Denmark dismiss any chance of an upset describing it as “easy” as to why
Denmark’s assistant coach John Dahl Tomasson provided a clear indication of Denmark’s perspective over their opponents, Gibraltar, when he pushed aside any question there could be any type of upset in tomorrow Euro 2020 qualifier match. Highlighting that Denmark were there to win and played only to win.
A packed press conference room with most of the Danish media visiting Gibraltar attending, something they had not done earlier in the day for the Gibraltar team’s press conference already marked the differences that set both sides apart.
A decision to conduct the press conference mainly in Danish, with no translator, after taking some initial questions in English ensured the exclusion of the local press in understanding what was being said.
Starting first in English the Danish FA expressed its satisfaction at the fact it was going to play in front of 750 of its own fans.
After giving a quick rundown of the team’s preparations Denmark’s assistant coach said that “this game of course we need to win but our creative players need to stand out as well. It’s also important that we are losing the ball sometimes, sometimes it’s good to make mistakes, but why do I do this to win back immediately, and we are doing that.”
Also adding that he was “proud to be Danish for the supporter we have here tomorrow to cheer for us and we will be ready for the game tomorrow.”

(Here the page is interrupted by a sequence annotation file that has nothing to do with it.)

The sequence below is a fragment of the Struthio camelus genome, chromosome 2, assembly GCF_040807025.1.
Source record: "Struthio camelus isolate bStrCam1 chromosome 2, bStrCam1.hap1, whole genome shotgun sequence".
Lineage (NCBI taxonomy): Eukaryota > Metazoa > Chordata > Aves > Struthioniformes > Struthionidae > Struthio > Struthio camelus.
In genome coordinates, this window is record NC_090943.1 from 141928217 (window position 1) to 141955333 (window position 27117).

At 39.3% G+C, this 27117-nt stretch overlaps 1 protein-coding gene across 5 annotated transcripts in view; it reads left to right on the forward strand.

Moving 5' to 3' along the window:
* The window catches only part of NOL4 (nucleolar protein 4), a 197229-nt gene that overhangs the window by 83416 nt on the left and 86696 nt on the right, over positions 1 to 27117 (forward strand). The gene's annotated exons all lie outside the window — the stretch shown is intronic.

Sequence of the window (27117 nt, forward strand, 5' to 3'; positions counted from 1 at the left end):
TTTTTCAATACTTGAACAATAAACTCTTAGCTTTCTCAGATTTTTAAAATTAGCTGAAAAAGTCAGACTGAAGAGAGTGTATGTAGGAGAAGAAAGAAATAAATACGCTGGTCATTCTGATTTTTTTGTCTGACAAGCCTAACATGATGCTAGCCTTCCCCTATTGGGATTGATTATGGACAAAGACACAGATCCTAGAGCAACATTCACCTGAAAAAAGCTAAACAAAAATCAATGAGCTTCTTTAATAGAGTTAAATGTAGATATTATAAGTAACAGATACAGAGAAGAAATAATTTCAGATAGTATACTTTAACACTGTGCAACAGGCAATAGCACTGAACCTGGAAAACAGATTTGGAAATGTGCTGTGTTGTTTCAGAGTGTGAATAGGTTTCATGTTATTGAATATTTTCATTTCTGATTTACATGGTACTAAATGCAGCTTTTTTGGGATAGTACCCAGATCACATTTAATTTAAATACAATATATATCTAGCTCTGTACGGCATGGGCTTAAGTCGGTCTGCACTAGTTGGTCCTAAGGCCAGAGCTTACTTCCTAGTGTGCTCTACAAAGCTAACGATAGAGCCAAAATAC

When asked how in a match which was like a David and Goliath, with Gibraltar so far down the ranks in comparison to themselves at 13th how he could prevent an upset he remarked, “It’s quite easy. Look at those two boys and look at the rest of our team they are top professional players they are used to playing all types of games there is one thing that matters, winning games. And winning games is one of the big things which is happening this year. Our culture is to win games, to win games, we haven’t lost a game for ages and we will keep on doing that .”
After conducting the rest of the press conference in their own language without a translator available for the local media, when asked at the end “what respect they held for the Gibraltar team they were facing,” the Danish assistant coach qualified his previous answer saying that “off course they were there to win” but added that in “every match there is respect for your opponent.”
Ironically, Denmark’s initial attitude was in deep contrast to that from the Gibraltar public, especially youth players who waited outside the gates to catch a glimpse of goalkeeper Kasper and the likes of Christian Eriksen welcoming the team to Gibraltar.